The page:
Image: A new study suggests that people suffering from kidney stones face too many CTs (Photo courtesy of Getty Images).
A new study reports that patients with active kidney stone disease are exposed to roughly 10 times more annual computed tomography (CT) radiation than those without kidney stones.
Researchers at the University of Washington (UW; Seattle, USA) conducted a study to examine trends in CT use and estimate the radiation exposure among kidney stone formers, based on the MarketScan national insurance claims database. The study included 327,516 active stone patients, 175,228 inactive stone patients, and 502,744 controls. CT utilization was tracked over three years for each group, with annual CT-related radiation exposure estimated using previously published dose values.
The results revealed that on average, active stone patients received nearly ten times as many CTs as controls at three years, and more acute imaging. Overall, 25% of operative and 15% of non-operative patients, respectively, received more than three CTs in three years, with association to female gender. For non-operative patients, this was also associated with age, residence in the North-Central or South regions, and inversely associated with metropolitan residence. Over 10% of active stone patients were estimated to receive more than 20 mSv (the annual occupational limit suggested by the International Commission on Radiological Protection).
Among the factors that may have contributed to the significantly greater CT utilization rates for patients with active stone disease is the persistence of recurrent kidney stones, which results in clinicians being more likely to order repeat CT exams for them. Second, most emergency clinicians continue to offer CT as the initial test for kidney stone patients with renal colic. As a result, many patients with active stone disease who present to the emergency department for pain caused by the same stone often receive multiple duplicate CT scans. The study was published on August 9, 2019, in Urology.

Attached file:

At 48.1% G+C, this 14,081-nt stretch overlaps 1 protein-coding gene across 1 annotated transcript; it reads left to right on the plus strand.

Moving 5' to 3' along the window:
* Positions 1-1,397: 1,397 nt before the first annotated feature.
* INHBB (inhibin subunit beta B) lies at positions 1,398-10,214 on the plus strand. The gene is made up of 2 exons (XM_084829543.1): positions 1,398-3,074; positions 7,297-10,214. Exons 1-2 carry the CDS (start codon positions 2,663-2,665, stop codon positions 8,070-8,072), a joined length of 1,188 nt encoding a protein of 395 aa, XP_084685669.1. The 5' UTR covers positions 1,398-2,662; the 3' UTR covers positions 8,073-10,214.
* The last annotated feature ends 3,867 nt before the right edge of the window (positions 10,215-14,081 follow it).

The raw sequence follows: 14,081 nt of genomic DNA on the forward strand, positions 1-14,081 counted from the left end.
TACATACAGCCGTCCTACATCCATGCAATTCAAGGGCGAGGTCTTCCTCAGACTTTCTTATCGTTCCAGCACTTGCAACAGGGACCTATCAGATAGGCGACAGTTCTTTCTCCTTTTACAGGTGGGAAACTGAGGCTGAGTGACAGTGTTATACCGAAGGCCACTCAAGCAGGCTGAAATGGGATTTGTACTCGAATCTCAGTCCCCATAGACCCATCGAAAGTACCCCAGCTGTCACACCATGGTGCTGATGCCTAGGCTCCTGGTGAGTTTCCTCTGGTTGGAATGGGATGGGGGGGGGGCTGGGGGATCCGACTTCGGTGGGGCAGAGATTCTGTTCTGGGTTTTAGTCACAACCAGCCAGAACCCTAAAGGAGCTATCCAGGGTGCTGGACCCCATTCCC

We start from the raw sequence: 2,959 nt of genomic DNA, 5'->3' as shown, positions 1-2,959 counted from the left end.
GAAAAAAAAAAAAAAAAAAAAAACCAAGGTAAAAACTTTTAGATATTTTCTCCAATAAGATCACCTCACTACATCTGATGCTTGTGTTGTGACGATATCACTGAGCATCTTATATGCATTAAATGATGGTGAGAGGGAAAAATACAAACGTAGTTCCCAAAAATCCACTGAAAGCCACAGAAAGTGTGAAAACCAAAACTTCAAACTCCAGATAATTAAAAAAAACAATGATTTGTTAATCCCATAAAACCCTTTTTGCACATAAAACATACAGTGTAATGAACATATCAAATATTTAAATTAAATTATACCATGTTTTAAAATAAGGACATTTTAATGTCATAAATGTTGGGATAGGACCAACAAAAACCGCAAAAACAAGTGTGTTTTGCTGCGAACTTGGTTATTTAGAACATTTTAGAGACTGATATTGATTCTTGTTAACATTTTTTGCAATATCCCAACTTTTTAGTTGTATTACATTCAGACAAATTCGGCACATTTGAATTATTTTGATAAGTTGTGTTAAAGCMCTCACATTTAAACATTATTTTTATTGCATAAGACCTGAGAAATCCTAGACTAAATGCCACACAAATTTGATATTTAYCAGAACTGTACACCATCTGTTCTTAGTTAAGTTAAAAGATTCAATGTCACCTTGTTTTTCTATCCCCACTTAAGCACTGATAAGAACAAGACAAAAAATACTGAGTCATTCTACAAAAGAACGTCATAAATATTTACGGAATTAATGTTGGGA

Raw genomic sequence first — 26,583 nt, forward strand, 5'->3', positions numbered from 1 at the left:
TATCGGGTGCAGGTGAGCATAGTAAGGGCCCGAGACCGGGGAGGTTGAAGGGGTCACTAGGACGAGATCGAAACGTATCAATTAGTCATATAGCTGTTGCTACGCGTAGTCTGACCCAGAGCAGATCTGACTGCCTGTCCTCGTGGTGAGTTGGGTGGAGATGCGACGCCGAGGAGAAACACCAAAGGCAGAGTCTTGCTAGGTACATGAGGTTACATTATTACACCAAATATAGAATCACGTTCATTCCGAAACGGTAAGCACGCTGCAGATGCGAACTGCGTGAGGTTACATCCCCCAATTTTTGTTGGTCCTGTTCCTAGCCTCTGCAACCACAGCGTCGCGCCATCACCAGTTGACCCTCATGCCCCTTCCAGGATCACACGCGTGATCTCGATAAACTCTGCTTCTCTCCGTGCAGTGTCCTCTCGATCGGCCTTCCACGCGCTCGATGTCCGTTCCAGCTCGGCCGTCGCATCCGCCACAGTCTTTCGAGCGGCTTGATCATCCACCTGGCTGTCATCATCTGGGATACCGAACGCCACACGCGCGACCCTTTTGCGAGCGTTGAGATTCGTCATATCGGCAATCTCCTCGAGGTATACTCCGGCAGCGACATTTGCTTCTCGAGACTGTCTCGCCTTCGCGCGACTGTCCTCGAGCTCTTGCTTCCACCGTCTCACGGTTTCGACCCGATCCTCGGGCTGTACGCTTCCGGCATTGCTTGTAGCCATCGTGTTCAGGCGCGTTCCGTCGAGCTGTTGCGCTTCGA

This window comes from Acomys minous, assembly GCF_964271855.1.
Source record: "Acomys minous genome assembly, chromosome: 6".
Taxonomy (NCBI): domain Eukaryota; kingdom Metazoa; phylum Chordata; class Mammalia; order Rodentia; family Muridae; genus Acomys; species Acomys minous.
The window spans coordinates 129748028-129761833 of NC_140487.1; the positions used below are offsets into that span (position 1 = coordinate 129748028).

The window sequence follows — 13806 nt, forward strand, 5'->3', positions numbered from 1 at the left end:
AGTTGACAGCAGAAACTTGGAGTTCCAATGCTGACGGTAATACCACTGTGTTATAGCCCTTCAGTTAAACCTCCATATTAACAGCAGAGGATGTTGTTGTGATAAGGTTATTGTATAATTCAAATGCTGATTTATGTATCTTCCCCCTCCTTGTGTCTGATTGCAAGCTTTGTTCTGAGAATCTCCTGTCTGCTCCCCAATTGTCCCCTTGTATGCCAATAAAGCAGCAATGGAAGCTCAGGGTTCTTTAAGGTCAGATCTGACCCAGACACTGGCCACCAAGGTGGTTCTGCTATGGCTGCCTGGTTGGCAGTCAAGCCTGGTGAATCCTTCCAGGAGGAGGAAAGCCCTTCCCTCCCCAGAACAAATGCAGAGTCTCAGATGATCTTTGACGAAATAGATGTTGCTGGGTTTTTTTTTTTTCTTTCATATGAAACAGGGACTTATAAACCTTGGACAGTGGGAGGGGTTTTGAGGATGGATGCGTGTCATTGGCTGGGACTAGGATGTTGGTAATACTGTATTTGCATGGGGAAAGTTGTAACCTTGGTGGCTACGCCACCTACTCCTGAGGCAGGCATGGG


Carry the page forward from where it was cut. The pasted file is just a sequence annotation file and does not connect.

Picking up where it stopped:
“Despite debate about the risks of CT-related radiation, overall CT utilization remains high among patients with active stone disease,” concluded lead author Jessica Dai, MD, and colleagues of the department of urology. “Over three years of follow-up, these patients received significantly more CT imaging than those with inactive stone disease and controls. ...This has implications on cumulative radiation exposure over time.”
Kidney stones are often no larger than a grain of rice, yet some can grow to a diameter of several centimeters, causing blockage of the ureters. If it cannot be dissolved chemically, the kidney stone is treated using extracorporeal shock-wave therapy or minimally invasive endoscopic modalities. Many of these patients suffer from disease recurrence and need retreatment, but new stone formation might be reduced by adapting dietary habits or the use of particular medication strategies, as based on stone composition.
University of Washington